Is there an auditory-visual 'flash-lag' effect?
A flash adjacent to the path of a moving object appears behind the moving object: the 'flash-lag effect'. We sought to test the flash-lag effect with a 'click' instead of a flash: a white triangle horizontally traversed the screen at a constant 12௳ passing through a fixation cross in the presence of a quiet click. The subject judged whether the click occurred before or after the triangle passed through the cross. To be perceived as co-instantaneous events, the click had to be presented 127 ms after the moving triangle reached the cross (a 'click-lead' effect, providing falsification of predictive accounts of the flash-lag effect), as opposed to a standard flash-lag effect condition where a flashed triangle replaced the click and had to appear 60 ms before the moving triangle to appear aligned. With the auditory versus visual processing speed advantage considered, the neural time required to calculate a moving object's position is constant, independent of the modality of the flag.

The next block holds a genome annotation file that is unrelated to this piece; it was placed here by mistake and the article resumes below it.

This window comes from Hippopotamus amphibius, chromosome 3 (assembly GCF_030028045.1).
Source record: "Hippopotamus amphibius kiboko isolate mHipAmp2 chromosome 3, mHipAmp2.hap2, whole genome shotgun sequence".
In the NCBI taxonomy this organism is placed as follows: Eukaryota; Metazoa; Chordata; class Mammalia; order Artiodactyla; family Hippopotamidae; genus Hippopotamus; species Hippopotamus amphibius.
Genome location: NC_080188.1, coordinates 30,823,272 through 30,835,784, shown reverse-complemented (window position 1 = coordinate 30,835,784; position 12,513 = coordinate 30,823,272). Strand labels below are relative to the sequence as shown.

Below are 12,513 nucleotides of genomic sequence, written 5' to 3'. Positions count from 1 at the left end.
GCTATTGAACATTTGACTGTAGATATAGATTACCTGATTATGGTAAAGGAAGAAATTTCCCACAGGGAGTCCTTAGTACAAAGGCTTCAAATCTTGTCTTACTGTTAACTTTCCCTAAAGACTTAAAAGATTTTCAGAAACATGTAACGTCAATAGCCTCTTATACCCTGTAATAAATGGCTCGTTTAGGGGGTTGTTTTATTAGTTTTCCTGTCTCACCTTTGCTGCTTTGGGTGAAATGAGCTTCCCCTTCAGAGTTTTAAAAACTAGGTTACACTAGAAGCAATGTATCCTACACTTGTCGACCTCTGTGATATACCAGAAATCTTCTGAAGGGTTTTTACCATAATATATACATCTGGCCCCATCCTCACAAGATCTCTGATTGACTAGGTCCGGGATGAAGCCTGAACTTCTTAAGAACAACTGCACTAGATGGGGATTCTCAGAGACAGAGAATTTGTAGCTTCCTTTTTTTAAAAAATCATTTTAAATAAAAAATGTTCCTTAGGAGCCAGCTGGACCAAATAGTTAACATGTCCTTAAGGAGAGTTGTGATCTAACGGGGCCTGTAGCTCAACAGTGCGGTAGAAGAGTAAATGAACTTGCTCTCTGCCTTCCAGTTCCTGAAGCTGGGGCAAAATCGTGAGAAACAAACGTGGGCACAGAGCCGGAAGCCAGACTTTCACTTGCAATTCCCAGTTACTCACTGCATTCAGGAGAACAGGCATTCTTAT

Clinical and Experimental Ophthalmology
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